Saturday, May 26, 2012

it's not just a state, it's a state of mind

Two significant things happened to me last week: I won my federal disability case, and I got to see Kansas – a gigantically important band of my youth – in concert.

The disability thing kind of sucks, to be honest. I won in record time because it was clear to all involved that yes indeed, I am severely mentally ill and no longer able to work, or to function as well as the average 40-something adult.

I can assure you that this is not the way I intended my life to turn out. The guys from Kansas kind of nailed it with this song, which originally came out in 1976. I was 11. It saved my life more than once. I’m not exaggerating.

I'm woven in a fantasy, I can't believe the things I see
The path that I have chosen now has led me to a wall
And with each passing day I feel a little
more like something dear was lost
It rises now before me, a dark and silent barrier between,
All I am, and all that I would ever want be
It's just a travesty, towering, marking
off the boundaries my spirit would erase

There was a beautiful young girl in my area, 13 or 14 years old, who a few weeks ago decided killing herself was a good response to being bullied.

I was nearly that girl.

Kansas and their counterparts, Styx, got me through. I was a sensitive kid, loved to write, loved poetry, and these songs spoke deeply to me. If I could just get up to my room, close the door and crank the records, I would be OK for awhile. It’s not like anyone would listen to me (my parents blew off my depression as teen angst), so I had to find help somewhere else. Help from complete strangers who had no idea they were helping me worked fine.

To pass beyond is what I seek, I fear that I may be too weak
And those are few who've seen it through to glimpse the other side,
The promised land is waiting like a maiden that is soon to be a bride
The moment is a masterpiece, the weight of indecision's in the air
It's standing there, the symbol and the sum of all that's me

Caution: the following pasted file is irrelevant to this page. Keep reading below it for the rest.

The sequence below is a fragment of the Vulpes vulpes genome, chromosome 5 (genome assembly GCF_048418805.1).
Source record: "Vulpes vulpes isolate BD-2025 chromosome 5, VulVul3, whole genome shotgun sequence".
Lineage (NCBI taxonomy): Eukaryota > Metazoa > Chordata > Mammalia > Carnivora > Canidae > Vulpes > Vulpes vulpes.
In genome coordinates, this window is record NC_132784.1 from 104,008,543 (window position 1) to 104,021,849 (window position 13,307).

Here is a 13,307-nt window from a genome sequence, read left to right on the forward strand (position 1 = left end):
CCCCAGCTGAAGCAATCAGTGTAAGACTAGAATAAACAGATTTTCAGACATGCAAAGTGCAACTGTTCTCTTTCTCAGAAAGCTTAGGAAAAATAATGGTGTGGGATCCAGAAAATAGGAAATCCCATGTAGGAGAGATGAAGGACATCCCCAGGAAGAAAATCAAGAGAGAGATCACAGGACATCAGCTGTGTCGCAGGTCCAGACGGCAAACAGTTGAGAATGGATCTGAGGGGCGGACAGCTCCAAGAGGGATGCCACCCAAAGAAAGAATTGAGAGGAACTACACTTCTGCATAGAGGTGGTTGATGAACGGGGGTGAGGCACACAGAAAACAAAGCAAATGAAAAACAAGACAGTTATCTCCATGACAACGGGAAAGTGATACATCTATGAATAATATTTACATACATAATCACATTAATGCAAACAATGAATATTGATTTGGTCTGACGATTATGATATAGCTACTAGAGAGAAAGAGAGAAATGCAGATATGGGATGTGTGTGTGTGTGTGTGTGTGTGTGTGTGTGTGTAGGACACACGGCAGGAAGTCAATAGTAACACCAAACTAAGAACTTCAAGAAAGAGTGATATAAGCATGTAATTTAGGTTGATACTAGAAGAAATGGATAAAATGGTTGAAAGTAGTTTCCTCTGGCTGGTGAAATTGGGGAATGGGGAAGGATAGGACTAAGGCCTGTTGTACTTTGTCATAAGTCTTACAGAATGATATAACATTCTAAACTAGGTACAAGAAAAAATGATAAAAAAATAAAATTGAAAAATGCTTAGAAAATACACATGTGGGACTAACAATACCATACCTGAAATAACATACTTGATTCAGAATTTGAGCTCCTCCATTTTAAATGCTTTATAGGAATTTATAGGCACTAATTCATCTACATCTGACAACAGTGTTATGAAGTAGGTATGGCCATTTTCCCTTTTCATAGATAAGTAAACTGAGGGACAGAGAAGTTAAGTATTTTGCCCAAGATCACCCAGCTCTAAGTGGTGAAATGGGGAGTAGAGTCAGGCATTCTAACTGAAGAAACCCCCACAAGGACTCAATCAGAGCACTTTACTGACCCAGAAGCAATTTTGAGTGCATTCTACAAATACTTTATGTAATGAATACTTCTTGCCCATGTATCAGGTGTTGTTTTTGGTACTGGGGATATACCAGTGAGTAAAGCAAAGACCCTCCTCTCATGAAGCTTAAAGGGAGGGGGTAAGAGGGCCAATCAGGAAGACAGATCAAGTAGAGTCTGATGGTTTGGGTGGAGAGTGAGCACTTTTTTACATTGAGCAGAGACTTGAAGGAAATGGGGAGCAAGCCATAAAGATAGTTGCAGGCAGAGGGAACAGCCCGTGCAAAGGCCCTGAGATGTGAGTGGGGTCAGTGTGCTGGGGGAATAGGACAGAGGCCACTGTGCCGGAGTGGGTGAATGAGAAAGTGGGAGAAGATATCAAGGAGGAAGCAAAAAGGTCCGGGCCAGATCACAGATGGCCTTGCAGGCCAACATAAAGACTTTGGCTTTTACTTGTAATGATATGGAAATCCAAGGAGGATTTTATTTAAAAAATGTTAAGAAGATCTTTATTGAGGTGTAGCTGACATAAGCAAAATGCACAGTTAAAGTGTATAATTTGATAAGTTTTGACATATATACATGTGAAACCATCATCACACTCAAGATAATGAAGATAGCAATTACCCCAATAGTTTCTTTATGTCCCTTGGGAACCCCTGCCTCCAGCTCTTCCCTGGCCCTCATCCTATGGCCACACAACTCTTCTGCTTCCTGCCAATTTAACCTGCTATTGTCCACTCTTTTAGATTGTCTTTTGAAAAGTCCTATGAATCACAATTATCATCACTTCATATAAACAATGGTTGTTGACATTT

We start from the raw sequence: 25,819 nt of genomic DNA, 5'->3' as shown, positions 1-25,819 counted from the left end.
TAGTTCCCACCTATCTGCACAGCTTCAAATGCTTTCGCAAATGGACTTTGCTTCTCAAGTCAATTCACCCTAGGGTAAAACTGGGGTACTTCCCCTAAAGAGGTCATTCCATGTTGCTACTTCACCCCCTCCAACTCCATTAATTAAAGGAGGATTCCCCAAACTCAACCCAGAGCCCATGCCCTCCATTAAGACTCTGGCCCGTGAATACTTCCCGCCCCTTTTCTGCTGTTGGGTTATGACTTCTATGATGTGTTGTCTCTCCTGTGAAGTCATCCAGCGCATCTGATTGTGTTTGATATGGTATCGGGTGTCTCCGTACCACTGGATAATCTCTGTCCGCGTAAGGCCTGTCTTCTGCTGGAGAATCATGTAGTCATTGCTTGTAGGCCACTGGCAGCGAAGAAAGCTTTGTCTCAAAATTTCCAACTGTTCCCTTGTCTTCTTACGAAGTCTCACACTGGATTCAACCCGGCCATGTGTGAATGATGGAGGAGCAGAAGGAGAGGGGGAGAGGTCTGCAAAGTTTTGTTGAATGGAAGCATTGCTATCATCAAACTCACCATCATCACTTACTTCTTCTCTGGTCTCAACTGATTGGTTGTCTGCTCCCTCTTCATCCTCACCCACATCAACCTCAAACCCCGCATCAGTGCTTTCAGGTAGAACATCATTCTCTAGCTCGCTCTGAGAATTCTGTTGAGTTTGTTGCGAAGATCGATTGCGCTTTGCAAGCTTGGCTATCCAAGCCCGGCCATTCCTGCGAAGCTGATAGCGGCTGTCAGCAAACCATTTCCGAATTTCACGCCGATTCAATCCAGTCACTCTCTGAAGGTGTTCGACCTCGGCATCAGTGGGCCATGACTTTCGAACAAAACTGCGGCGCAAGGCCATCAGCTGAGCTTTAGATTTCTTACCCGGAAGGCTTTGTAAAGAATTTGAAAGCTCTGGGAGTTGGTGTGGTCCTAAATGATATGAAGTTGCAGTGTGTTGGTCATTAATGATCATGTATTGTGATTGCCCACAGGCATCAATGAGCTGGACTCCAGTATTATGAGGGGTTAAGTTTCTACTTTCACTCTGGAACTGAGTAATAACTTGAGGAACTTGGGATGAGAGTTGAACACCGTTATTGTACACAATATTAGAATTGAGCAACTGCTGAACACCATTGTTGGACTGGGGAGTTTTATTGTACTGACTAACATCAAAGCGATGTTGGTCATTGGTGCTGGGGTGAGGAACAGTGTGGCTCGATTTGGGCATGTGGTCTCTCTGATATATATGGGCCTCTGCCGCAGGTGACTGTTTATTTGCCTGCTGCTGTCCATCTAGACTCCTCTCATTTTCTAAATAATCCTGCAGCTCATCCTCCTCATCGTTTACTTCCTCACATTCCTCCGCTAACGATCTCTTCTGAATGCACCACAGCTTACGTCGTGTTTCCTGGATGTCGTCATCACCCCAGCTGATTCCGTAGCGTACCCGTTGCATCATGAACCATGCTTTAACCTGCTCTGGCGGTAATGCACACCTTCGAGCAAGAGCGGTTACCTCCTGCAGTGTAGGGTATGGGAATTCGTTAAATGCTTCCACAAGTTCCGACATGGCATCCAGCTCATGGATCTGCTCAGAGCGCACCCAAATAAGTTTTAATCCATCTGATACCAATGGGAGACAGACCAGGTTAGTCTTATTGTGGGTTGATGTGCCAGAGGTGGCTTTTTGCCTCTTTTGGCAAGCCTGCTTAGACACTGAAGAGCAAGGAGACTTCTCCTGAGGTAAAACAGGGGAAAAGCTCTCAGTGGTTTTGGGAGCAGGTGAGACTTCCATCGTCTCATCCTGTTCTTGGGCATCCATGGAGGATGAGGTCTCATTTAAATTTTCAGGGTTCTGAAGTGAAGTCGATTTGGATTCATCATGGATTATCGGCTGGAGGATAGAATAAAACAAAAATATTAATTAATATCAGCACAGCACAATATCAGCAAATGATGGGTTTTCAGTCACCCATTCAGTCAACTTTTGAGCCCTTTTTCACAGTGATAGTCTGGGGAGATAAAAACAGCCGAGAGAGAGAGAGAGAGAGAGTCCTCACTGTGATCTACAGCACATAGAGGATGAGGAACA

It's just a travesty, towering, blocking out the light and blinding me
I want to see

Mercifully, I had one teacher who tried. Would you believe we’re still in touch? Eighth grade was many decades ago. I don’t think he even really knew the depths of the problems I was having, whether with my peers (who were pretty heartless) or my parents. But he was the best mediator ever, and he listened. It helped.

Life went on, again not as planned, nor as most people get through it. I quit college to chase after a guy who claimed to love me. (I was beyond wrong.) I did finally get a degree – two of them, actually – and then kept getting jobs that, for the most part, I enjoyed but didn’t pay. My mental health – battered by years of maltreatment and a rotten sense of self-worth – continued to deteriorate. And now, while my friends who grew up to be doctors and lawyers and architects are advancing their careers, I no longer have one. It’s hard. I was good at what I did, and now I largely have to give it up.

Gold and diamonds cast a spell, it's not for me I know it well
The riches that I seek are waiting on the other side
There's more that I can measure in the treasure of the love that I can find
And though it's always been with me, I must tear down the Wall and let it be
All I am, and all that I was ever meant to be, in harmony
Shining true and smiling back at all who wait to cross

That last verse? Always left me sobbing. Did last Friday, too. How can you rightly say you’ve lost nothing when you’ve lost everything? These guys have been singing this song for 36 years now. They must have a clue. I would love it if someone would find one for me.

But, unlike that 13-year-old girl – I’m still here. There are plenty of days I wish I wasn’t, but I am. I am totally unafraid to die and totally unafraid of what lies beyond. Maybe that’s my clue: I’ll unravel my purpose if I figure out why I’ve stuck around. It’s not a bad challenge for anyone: Is there loss or joy behind your Wall?

No comments: